Sunday, 26 May, 2019

Ailing orca that sparked international rescue plan spotted in BC

Emergency rescue efforts for endangered killer whale hit snag in Canada Official says paperwork poses an issue to treat killer whale in Canadian waters
Sandy Nunez | 09 August, 2018, 23:54

J50, a four-year-old female southern resident killer whale, was spotted with other members of her pod including her mother off the coast of Port Renfrew Tuesday, according to the Department of Fisheries and Oceans.

J-50 is almost four years old and part of the critically endangered southern residents, a population of killer whales with only about 75 individuals.

The National Oceanic and Atmospheric Administration has mounted an emergency effort to administer medical care and food for J50 after worldwide attention focused last week on another member of the J Pod family, Tahlequah, seen carrying her dead calf around the Salish Sea for 10 days and hundreds of miles.

While the salmon-feeding idea has not yet received approval from Canadian officials, Cottrell says Canada is prepared to give the green light to a plan to administer antibiotics by dart or with a pole-mounted syringe, once it receives an application from its American counterparts.

The recent images of the mother orca pushing her dead calf and trying to keep it afloat in Northwest waters has given greater urgency to the fate of the whales, said Les Purce, co-chair of the task force.

The 4-year-old was part of the southern resident "baby boom" that occurred when eleven calves were born between 2014-2016. They are waiting for her to show up again in Washington state waters so they can zip out on a boat to do a health assessment, said Teri Rowles, marine mammal health and stranding coordinator for NOAA Fisheries.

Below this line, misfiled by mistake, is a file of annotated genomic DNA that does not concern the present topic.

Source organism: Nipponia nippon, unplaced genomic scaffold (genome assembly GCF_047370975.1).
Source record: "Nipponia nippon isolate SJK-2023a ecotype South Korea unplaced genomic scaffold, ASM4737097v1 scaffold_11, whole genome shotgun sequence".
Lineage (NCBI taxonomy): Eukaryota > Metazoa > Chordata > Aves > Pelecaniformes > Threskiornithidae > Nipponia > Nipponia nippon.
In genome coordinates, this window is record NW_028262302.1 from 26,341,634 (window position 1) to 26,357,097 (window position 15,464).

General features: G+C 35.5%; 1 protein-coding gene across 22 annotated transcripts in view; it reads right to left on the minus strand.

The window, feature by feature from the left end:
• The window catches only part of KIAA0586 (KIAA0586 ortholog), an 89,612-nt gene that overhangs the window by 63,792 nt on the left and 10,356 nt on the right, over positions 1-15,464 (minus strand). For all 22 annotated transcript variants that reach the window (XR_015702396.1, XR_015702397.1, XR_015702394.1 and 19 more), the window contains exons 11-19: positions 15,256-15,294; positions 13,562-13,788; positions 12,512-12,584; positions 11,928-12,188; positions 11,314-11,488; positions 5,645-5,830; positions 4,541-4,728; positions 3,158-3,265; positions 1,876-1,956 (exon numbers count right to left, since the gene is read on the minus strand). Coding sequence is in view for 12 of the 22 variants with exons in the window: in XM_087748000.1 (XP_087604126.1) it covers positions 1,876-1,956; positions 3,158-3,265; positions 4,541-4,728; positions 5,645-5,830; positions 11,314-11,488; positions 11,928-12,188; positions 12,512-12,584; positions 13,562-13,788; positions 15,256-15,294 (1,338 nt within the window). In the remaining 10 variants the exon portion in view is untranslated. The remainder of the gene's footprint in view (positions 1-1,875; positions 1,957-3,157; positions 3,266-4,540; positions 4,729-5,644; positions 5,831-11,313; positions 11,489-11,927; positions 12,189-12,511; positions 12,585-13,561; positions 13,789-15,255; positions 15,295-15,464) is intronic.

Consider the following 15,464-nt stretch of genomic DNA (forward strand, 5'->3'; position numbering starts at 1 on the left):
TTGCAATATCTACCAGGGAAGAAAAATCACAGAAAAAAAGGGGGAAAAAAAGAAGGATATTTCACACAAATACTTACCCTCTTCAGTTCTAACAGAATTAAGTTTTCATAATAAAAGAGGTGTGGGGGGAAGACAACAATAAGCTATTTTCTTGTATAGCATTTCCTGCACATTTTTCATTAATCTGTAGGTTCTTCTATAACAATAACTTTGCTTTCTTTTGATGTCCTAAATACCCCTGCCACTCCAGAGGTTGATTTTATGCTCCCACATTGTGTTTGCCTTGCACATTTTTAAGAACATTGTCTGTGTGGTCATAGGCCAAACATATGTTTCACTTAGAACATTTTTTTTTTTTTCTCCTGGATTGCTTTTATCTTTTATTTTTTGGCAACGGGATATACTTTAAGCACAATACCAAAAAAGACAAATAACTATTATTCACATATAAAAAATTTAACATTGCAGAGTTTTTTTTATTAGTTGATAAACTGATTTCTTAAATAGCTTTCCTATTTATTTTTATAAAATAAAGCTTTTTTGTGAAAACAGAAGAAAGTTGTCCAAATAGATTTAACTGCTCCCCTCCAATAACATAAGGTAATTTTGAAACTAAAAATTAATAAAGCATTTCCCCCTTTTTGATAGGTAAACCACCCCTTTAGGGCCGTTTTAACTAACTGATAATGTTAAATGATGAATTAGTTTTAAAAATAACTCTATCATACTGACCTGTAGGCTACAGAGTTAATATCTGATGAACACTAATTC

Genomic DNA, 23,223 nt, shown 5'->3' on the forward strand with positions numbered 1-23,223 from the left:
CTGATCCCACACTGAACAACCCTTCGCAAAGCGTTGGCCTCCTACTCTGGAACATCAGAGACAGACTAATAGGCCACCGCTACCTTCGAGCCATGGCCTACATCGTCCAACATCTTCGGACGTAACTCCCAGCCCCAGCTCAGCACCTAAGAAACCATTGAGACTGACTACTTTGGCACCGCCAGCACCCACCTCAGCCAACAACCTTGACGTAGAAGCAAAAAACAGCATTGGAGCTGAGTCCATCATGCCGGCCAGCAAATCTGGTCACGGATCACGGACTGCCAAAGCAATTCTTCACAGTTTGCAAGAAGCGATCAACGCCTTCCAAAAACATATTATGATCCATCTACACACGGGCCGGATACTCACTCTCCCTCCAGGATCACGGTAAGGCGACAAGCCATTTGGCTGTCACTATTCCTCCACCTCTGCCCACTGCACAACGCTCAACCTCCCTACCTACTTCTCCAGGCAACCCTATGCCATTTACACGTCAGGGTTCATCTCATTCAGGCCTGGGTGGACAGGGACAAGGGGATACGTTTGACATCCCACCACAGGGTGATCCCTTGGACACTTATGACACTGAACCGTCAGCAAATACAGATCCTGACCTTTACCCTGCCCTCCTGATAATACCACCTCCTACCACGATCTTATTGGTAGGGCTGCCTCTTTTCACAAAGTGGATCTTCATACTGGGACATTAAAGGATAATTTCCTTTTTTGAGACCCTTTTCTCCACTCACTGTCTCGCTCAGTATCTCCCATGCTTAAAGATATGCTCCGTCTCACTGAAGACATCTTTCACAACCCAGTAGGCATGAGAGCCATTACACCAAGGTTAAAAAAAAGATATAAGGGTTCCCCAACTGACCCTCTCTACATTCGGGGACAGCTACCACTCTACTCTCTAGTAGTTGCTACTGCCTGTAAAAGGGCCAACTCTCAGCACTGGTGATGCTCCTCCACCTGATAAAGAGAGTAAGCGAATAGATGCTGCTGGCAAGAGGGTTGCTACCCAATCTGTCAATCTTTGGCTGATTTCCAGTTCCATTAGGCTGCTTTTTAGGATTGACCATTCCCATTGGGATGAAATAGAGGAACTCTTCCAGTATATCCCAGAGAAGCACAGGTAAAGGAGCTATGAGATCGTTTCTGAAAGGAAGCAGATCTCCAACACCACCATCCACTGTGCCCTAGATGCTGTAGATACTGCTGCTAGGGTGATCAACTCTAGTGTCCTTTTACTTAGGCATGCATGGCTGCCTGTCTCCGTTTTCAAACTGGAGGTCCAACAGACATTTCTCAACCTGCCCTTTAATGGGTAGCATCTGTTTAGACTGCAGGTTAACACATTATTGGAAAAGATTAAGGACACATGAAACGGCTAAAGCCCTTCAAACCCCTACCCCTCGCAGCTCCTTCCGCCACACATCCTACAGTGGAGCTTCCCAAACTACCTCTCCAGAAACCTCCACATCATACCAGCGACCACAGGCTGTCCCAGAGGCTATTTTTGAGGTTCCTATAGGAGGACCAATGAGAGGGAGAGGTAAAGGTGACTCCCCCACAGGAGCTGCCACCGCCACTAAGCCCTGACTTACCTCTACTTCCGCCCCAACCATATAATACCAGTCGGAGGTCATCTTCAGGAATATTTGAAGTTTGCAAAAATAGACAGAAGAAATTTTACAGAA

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She said it became evident that "we needed to intervene to determine potentially what was the cause and whether there was anything we could do to assist her". She said they believe an infection is playing a role.

USA biologists are racing to find the underweight 3-year-old animal to administer antibiotics either through food or by injection, but she could be dead or in Canada.

"We want to separate the antibiotic treatment from the fish feeding effort because we do not want her to associate with the fish feeding that she's going to get a shot", Rowles said. They may drop medicated fish next, if that goes smoothly.

NOAA and the Center for Whale Research cite multiple factors threatening the killer whales, including a diminishing Chinook salmon population - which is their preferred fish - as well as increased pollution, water traffic, and increased noise - which stresses out the whales and interferes their ability to reproduce.

It's not unusual for wild whales to be out of sight for some time, but J-50's condition was so poor it's not clear how long she has left. Cottrell says Canadian vessels are out on the waters off south west Vancouver Island but heavy fog is making the search hard.

Scientists in both the United States and Canada are hoping they can feed medicated fish to a sick killer whale off Vancouver Island, a process that has approval in the US but not yet in Canada.